Nowhere is this urgency more pivotal than in already turbulent areas, such as the South Caucasus. With many turmoil instabilities, lasting for decades with no completely bulletproof conflict resolution process installed, adding a threat of nuclear weapons potential means creating a house of cards that can cause complete collapse of regional peace and stability. That is precisely why recently uncovered and reoccurring actions of Armenia towards the goal of building its own nuclear capacity must be addressed more seriously. They should also attract bolder response to ensure safety of the region is sustained.

According to the report by Vienna-based nuclear watch-dog, International Atomic Energy Agency (IAEA), Armenia has established quite a record of illegal trafficking of nuclear and other radioactive materials. There have been a couple of serious incidents spanning from 1999 onward. A large number of reported incidents has occurred on the country`s border with Georgia, tempting the IAEA to conclude there is high probability that the so called Armenian route does in fact exist. There is a further evidence to support this assertion. There were an unusually high number of Armenians caught in nuclear trafficking activities. Additionally, some of the reported incidents that made their way to the official reports suggested that the main focus of trafficking activities is in fact smuggling of nuclear material that could be used for nuclear weapons capabilities. There were also reports suggesting the trafficking of other radioactive material that could be utilized for alternate purposes, such as the building of a so called dirty bomb. Since the stakes with nuclear weaponry are always high to the extreme, the recognition of this threat must not be underrated and dismissed easily.

Read more on the next page:.........


May 18, 2016



I FREE myself from Facebook

By Rattana Lao

 

BANGKOK – It was sometimes ago that the New Yorker featured a cartoon that went something like this: “With the internet, you can be a dog behind a computer and nobody knows.”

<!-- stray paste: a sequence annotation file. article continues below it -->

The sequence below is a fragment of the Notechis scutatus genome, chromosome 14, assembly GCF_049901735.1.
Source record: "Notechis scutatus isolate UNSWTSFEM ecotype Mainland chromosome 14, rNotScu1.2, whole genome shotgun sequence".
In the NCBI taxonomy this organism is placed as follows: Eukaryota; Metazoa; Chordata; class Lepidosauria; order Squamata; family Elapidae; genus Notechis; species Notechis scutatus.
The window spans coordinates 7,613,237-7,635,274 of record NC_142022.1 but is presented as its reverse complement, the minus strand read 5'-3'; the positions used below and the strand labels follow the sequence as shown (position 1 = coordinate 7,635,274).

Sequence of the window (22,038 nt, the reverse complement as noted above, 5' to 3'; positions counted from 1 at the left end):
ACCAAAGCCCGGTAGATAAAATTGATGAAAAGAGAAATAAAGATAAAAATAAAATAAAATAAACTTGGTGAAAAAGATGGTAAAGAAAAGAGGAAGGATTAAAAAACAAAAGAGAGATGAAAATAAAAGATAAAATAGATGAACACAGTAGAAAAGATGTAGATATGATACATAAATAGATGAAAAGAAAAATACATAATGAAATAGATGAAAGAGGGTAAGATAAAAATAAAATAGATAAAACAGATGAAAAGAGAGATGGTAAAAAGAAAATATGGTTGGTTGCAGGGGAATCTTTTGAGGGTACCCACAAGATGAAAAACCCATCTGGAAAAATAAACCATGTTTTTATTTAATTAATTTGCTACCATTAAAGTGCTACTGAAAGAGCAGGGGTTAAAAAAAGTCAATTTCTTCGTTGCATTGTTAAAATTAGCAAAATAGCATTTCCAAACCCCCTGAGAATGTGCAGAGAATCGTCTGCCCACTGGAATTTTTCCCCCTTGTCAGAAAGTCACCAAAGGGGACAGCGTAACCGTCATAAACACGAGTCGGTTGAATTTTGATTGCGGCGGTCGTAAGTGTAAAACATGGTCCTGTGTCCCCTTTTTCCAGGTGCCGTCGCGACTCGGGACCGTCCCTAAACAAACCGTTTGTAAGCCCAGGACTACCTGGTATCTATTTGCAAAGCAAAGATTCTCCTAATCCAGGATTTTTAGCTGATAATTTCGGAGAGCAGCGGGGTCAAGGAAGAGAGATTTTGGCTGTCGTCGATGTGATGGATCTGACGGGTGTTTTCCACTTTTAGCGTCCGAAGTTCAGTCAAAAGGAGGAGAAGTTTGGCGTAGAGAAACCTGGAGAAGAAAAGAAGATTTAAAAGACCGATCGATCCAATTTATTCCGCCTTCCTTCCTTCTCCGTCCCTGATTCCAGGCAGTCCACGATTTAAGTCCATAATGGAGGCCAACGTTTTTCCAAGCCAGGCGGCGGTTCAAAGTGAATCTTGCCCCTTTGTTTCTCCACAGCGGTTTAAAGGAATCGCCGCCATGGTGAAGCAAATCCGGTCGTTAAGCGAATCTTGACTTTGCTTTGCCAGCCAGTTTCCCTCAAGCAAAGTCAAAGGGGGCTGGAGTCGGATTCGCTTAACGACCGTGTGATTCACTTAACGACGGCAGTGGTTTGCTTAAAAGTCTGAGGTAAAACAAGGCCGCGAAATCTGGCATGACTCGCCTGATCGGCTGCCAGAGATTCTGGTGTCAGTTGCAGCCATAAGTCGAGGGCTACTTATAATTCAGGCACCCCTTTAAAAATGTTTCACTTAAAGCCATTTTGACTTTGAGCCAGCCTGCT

That's my thought on the internet in general and social media in particular. Behind the masks of perfectly manicured life or perfect make up, there are multiple truth, reality, flaws and imperfection.

I joined Facebook when I was doing my Masters of Science in Development Studies at the London School of Economics and Political Science – far away from my hometown glory of Bangkok, Thailand. Although I have known about Facebook from my highschool roommate when it was only accessible for IVY League students, I was not quite excited about it. I thought to myself “who in their right mind published their lives to the public?”

During the same time, the One Laptop Per Child policy was popular. I remember attending several public forums whereby tech savvy professionals tried to convince low-tech Development experts that the internet is powerful and through it we can end world poverty. Something like that.

Being an outgoing and outspoken introvert, if that makes sense, I signed up for FB with an ambivalent feeling. On the one hand, I wanted to keep in touch with my friends and family from afar – to let them know how I was, what I ate, where I travelled to. On the other hand, I was scared and anxious of the unintended consequences. Well, given that my BFF called me “the most intense meaning making machine,” I was not sure I could cope with the outflow of comments from strangers about my life.

Read more on the next page:.........


May 15, 2016



India’s Education – one view on Optimisation and Outreach

Dr.Swaleha Sindhi

 

Introduction